from Money Watch..
May 7, 2013, By J.J. Zhang
Commentary: Transparency, concentration, politics all at play
Emerging markets has become a well-accepted asset class for investor diversification over the last few years, representing large regional diversity with countries including China, South Korea, Brazil, Taiwan, South Africa, and others.
In contrast to developed markets, which have stagnated in growth, emerging markets have provided a source of economic growth that has proven valuable to portfolio returns.
The MSCI Emerging Market Index returned an average of 33% in the years before the financial crisis. However, those figures have become significantly weaker since then with a 2011 return of -18% and a 2012 return of 18%. In comparison, the S&P 500 returned 2% and 16% for those years.
There are many reasons why emerging markets are no longer showing the returns they used to. For countries such as China, the steep industrialization curve has passed and they are now closer to mature economies than their undeveloped status years ago. As an example, China’s most recent quarterly figures for GDP growth came in at 7%, below the 9 ½% of a few years back. Brazil also showed a 2012 GDP growth of only 0.9%, below the 3%-8% growth of the previous two years.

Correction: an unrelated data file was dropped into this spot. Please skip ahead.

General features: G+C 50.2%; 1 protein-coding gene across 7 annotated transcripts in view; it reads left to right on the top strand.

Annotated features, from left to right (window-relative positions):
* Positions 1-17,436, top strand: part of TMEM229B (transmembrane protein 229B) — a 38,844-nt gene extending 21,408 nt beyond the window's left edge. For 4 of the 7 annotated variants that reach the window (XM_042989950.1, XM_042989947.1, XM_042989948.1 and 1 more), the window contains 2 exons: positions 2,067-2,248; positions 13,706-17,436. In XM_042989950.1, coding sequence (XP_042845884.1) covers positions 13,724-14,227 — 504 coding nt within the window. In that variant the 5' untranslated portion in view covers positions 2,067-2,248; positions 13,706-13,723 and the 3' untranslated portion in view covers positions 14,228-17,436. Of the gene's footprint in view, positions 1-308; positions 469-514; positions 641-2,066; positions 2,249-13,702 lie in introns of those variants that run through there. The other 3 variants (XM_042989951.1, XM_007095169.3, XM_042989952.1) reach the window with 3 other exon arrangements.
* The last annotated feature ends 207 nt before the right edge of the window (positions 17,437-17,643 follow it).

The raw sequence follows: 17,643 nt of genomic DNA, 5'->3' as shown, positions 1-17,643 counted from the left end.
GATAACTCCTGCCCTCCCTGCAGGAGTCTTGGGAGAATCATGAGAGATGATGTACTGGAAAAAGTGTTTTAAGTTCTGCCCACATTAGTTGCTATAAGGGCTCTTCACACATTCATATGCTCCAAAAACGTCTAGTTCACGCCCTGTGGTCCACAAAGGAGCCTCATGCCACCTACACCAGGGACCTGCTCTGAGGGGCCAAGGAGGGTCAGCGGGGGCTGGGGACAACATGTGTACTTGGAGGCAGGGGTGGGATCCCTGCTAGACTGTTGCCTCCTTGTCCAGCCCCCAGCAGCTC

However, like many things, as the current generation matures, a new one grows to take its place. Though still in the early phase, the next generation of emerging market — the frontier market — has already started to develop. But what are frontier markets, how well do they perform and are they a viable asset class?
Welcome to the frontier
MSCI, a well-known market index compiler, has two frontier-market indices: the MSCI Frontier Markets and its subset, the Frontier Markets 100 Index, which focuses on the 100 largest and most liquid holdings. The Frontier Markets 100 index is available for investing via the iShares ETF FM FM +0.23%.
The MSCI Frontier Market 100 Index covers 20 countries. However the vast majority is focused on just five: Kuwait, Qatar, Nigeria, United Arab Emirates and Pakistan. These five make up almost 74% of the index.
Surprisingly, over 57% of the index is in financials, followed by 16% in telecommunications and 9% in energy. Consumer staples and materials only make up 8% of the sector weights, two sectors that some might consider a future growth area for soon-to-be-emerging countries.
So how well have these countries and the index performed? In 2011, Kuwait grew GDP by 8%, Qatar by 19% and Nigeria by 7%. While growth rates have slowed in 2012 and 2013, they signal significant growth potential in those countries.
Because FM only launched 8 months ago, long-term performance data is not available. Since its launch however, it has returned 17%, an impressive result compared with the iShares Emerging Market ETF EEM -0.30% at 4% and the S&P 500 SPY -0.14% at 10% over the same time period.